[heap]:
  private        -   [clean]      68.0 k [dirty]
   shared        -   [clean]         -   [dirty]

(I've left off the [stack] section, as it has no bearing on CoW semantics)

As expected, there's 64 kB of heap usage (plus 4 kB for malloc overhead). Pressing <enter> at the interlude prompt will continue on with the fork and subsequent child shenanigans, and then we can inspect the parent process again:

[heap]:
  private        -   [clean]      20.0 k [dirty]
   shared        -   [clean]      48.0 k [dirty]

After the fork, the parent is now sharing 48 kB with the child process, which corresponds to the parts of buf that have not yet been overwritten by the child process. 20 kB of heap (really, 4 kB of overhead and 16 kB of buf) is now marked as private.

Let's look at the child:

[heap]:
  private        -   [clean]      20.0 k [dirty]
   shared        -   [clean]      48.0 k [dirty]

It looks identical, because it's sharing the same amount of memory with the parent (those last 48 kB of buf), and has its own copy of heap overhead (4 kB) and the 16 kB that it overwrote.

Fun With mmap(2)

So far we've looked at static allocation, stack allocation and heap allocation. Now, let's turn to the fourth allocation discipline, mmap(2)

The only system call in our line-up, mmap(2) creates a new mapping in the process address space. It is directly responsible for the creation of a new section in our smaps file. These mappings can be file-backed or anonymous. They can be marked readable, writeable, executable or a combination thereof. They can be reserved for private use, or shared between processes.

Here's mmap.c, an experiment to see what happens with each type of mapping:

#include "lib.c"

int main(int argc, char **argv)
{
    /* inert map (never modified) */
    char *inert = mmap(NULL, 16 KB,
        PROT_READ|PROT_WRITE,
        MAP_ANONYMOUS|MAP_PRIVATE,
        -1, 0);

    /* anonymous, private mmap */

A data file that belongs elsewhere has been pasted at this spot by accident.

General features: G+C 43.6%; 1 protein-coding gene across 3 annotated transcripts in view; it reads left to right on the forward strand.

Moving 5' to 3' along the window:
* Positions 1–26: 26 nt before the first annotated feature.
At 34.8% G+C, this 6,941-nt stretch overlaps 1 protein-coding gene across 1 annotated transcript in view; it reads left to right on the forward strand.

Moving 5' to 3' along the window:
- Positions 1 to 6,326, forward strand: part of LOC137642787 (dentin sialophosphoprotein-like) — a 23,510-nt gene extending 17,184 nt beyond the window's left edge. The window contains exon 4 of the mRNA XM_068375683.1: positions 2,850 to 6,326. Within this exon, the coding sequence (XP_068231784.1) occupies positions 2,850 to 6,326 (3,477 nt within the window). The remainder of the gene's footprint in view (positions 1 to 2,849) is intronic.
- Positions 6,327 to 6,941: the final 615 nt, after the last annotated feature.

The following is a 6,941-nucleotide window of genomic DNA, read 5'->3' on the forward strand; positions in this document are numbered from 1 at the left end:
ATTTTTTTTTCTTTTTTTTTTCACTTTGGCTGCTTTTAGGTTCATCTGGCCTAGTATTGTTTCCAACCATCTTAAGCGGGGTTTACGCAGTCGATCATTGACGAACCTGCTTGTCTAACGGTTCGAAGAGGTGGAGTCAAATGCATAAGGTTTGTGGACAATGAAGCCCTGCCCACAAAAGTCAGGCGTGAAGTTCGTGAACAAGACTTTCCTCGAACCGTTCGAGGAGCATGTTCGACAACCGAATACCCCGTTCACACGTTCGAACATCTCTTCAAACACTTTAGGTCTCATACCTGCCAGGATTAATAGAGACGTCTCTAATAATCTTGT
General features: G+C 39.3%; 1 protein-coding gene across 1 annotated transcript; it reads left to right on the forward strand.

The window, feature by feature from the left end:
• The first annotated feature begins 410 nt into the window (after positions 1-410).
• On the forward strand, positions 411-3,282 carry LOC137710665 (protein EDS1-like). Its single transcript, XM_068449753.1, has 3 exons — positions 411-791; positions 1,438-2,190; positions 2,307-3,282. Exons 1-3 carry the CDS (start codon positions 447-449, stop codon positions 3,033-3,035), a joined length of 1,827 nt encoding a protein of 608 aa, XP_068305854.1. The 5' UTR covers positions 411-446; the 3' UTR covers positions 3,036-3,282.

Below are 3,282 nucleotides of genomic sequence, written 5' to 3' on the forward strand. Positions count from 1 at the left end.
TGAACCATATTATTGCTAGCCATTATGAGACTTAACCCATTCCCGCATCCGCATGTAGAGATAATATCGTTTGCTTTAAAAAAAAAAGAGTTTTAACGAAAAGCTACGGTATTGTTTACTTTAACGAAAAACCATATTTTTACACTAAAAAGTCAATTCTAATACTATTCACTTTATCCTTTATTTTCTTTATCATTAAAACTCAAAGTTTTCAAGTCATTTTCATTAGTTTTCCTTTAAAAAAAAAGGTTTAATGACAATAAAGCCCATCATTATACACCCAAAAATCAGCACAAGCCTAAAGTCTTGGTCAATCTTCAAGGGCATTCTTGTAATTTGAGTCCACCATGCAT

char *anon_priv = mmap(NULL, 32 KB,
        PROT_READ|PROT_WRITE,
        MAP_ANONYMOUS|MAP_PRIVATE,
        -1, 0);
    randomize(anon_priv, 32 KB);

    /* anonymous, shared map */
    char *anon_shared = mmap(NULL, 64 KB,
        PROT_READ|PROT_WRITE,
        MAP_ANONYMOUS|MAP_SHARED,
        -1, 0);
    randomize(anon_shared, 64 KB);

    /* private, file-backed map */
    int fd = open("data/256k", O_RDWR);
    assert(fd >= 0);
    char *file = mmap(NULL, 256 KB,
        PROT_READ|PROT_WRITE,
        MAP_PRIVATE,
        fd, 0);
    randomize(file, 128 KB);

    return interlude();
}

The code is long, because of the line-wraps, but it's not too complicated.

First, we create a new anonymous private map of 16 kB, which we never use. Anonymous maps can only be backed by physical RAM (or swap space), because they have no file backing. The Linux kernel will set up the address range, but doesn't actually allocate any physical RAM, since we haven't tried to write to any address in the new range.

Second, we create another anonymous private map. This one will be 32 kB, and we will write to all of it; forcing the kernel to provide pages in RAM for us.

Then, we create a 64 kB anonymous map and initialize it with data. This mapping will be marked as shareable, via MAP_SHARED.